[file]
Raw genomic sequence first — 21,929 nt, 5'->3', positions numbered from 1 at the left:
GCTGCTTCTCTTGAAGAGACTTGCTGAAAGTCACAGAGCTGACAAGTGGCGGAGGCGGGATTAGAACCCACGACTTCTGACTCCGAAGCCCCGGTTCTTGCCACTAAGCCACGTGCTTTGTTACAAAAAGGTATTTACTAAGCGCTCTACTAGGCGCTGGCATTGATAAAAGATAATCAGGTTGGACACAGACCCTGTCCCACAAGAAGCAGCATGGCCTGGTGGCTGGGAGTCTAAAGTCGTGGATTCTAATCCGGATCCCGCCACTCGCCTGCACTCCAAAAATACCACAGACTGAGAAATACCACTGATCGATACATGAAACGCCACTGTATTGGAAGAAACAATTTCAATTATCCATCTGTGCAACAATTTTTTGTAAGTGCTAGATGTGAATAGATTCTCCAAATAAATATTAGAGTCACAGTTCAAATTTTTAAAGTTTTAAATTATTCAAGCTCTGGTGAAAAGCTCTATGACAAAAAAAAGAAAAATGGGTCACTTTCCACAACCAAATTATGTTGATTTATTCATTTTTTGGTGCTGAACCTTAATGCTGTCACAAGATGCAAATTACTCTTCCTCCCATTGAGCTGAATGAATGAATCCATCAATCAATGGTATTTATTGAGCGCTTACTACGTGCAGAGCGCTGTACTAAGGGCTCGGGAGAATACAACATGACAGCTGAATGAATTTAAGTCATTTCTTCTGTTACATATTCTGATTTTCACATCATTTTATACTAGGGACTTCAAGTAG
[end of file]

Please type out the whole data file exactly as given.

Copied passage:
Raw genomic sequence first — 21,929 nt, 5'->3', positions numbered from 1 at the left:
GCTGCTTCTCTTGAAGAGACTTGCTGAAAGTCACAGAGCTGACAAGTGGCGGAGGCGGGATTAGAACCCACGACTTCTGACTCCGAAGCCCCGGTTCTTGCCACTAAGCCACGTGCTTTGTTACAAAAAGGTATTTACTAAGCGCTCTACTAGGCGCTGGCATTGATAAAAGATAATCAGGTTGGACACAGACCCTGTCCCACAAGAAGCAGCATGGCCTGGTGGCTGGGAGTCTAAAGTCGTGGATTCTAATCCGGATCCCGCCACTCGCCTGCACTCCAAAAATACCACAGACTGAGAAATACCACTGATCGATACATGAAACGCCACTGTATTGGAAGAAACAATTTCAATTATCCATCTGTGCAACAATTTTTTGTAAGTGCTAGATGTGAATAGATTCTCCAAATAAATATTAGAGTCACAGTTCAAATTTTTAAAGTTTTAAATTATTCAAGCTCTGGTGAAAAGCTCTATGACAAAAAAAAGAAAAATGGGTCACTTTCCACAACCAAATTATGTTGATTTATTCATTTTTTGGTGCTGAACCTTAATGCTGTCACAAGATGCAAATTACTCTTCCTCCCATTGAGCTGAATGAATGAATCCATCAATCAATGGTATTTATTGAGCGCTTACTACGTGCAGAGCGCTGTACTAAGGGCTCGGGAGAATACAACATGACAGCTGAATGAATTTAAGTCATTTCTTCTGTTACATATTCTGATTTTCACATCATTTTATACTAGGGACTTCAAGTAG